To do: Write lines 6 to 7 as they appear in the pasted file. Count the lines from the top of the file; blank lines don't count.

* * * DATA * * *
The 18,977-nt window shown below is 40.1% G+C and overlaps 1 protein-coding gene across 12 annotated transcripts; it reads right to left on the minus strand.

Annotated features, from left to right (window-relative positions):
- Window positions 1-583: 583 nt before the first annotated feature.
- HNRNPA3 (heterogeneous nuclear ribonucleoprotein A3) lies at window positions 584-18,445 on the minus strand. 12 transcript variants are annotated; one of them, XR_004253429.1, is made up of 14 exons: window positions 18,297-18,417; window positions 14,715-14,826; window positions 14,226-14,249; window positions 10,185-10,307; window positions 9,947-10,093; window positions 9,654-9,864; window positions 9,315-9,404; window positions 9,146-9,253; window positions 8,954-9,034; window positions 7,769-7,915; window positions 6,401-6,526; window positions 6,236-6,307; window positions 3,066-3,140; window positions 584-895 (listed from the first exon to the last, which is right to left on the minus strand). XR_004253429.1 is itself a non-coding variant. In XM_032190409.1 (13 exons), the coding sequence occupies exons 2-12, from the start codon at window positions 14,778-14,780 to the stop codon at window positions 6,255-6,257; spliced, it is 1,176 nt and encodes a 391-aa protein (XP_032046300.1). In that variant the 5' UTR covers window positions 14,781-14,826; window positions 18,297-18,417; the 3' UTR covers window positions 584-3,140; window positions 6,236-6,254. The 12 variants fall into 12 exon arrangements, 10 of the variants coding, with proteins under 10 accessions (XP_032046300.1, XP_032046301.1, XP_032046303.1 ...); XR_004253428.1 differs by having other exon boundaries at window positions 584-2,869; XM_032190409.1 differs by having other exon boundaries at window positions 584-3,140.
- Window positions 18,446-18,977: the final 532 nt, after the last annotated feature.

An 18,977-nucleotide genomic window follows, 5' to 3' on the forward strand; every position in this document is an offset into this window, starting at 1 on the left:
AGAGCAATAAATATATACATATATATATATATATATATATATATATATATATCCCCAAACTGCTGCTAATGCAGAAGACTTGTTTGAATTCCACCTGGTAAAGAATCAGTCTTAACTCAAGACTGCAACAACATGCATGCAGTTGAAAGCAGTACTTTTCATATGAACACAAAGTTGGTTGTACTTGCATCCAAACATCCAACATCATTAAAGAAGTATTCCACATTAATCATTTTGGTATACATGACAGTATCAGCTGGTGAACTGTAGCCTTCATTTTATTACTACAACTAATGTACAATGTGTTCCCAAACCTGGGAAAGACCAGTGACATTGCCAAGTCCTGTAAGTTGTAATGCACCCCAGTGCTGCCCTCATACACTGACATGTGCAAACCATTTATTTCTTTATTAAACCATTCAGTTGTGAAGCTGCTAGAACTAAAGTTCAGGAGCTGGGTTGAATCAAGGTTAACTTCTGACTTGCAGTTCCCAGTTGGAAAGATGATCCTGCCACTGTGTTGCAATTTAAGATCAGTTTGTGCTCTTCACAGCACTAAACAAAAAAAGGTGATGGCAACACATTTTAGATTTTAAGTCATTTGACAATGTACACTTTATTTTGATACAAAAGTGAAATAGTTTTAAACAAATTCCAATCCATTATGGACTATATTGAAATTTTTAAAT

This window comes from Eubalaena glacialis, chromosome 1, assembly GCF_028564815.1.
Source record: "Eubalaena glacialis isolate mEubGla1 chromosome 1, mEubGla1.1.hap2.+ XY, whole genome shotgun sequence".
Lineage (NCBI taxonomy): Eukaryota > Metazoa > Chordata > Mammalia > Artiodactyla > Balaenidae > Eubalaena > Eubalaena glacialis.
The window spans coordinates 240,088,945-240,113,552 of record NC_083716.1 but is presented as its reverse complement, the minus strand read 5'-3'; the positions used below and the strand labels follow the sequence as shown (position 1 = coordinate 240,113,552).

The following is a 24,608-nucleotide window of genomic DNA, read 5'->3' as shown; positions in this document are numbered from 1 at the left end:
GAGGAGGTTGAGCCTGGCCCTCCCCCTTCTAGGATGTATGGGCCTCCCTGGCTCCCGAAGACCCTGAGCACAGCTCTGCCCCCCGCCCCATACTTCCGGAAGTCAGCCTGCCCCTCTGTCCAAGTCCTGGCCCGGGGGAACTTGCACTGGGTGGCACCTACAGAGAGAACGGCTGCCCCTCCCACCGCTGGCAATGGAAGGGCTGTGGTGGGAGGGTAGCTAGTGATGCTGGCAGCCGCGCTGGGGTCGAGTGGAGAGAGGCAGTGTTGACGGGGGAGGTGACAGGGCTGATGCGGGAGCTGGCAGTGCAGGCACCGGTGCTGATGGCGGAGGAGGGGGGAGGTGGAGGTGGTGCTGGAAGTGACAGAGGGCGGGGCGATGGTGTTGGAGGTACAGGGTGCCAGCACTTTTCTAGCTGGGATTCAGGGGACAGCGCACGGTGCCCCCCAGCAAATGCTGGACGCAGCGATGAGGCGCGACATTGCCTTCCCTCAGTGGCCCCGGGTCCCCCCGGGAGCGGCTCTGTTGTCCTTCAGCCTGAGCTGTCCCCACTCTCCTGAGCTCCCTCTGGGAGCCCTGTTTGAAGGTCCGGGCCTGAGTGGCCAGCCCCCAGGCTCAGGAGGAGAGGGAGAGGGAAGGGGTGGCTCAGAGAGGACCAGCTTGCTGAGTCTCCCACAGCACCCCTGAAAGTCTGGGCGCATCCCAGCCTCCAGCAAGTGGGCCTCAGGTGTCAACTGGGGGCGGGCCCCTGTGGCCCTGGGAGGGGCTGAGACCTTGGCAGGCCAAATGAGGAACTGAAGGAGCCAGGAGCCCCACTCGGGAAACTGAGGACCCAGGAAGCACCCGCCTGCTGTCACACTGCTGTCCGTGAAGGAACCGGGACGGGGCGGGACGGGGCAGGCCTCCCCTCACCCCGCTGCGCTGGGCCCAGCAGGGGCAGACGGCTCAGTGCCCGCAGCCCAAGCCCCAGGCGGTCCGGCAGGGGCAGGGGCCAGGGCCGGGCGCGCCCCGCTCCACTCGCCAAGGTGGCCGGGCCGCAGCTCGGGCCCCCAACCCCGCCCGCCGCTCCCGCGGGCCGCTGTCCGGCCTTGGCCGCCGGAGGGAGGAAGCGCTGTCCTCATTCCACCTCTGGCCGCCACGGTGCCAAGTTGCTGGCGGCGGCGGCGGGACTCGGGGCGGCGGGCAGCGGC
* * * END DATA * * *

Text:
An 18,977-nucleotide genomic window follows, 5' to 3' on the forward strand; every position in this document is an offset into this window, starting at 1 on the left:
AGAGCAATAAATATATACATATATATATATATATATATATATATATATATATCCCCAAACTGCTGCTAATGCAGAAGACTTGTTTGAATTCCACCTGGTAAAGAATCAGTCTTAACTCAAGACTGCAACAACATGCATGCAGTTGAAAGCAGTACTTTTCATATGAACACAAAGTTGGTTGTACTTGCATCCAAACATCCAACATCATTAAAGAAGTATTCCACATTAATCATTTTGGTATACATGACAGTATCAGCTGGTGAACTGTAGCCTTCATTTTATTACTACAACTAATGTACAATGTGTTCCCAAACCTGGGAAAGACCAGTGACATTGCCAAGTCCTGTAAGTTGTAATGCACCCCAGTGCTGCCCTCATACACTGACATGTGCAAACCATTTATTTCTTTATTAAACCATTCAGTTGTGAAGCTGCTAGAACTAAAGTTCAGGAGCTGGGTTGAATCAAGGTTAACTTCTGACTTGCAGTTCCCAGTTGGAAAGATGATCCTGCCACTGTGTTGCAATTTAAGATCAGTTTGTGCTCTTCACAGCACTAAACAAAAAAAGGTGATGGCAACACATTTTAGATTTTAAGTCATTTGACAATGTACACTTTATTTTGATACAAAAGTGAAATAGTTTTAAACAAATTCCAATCCATTATGGACTATATTGAAATTTTTAAAT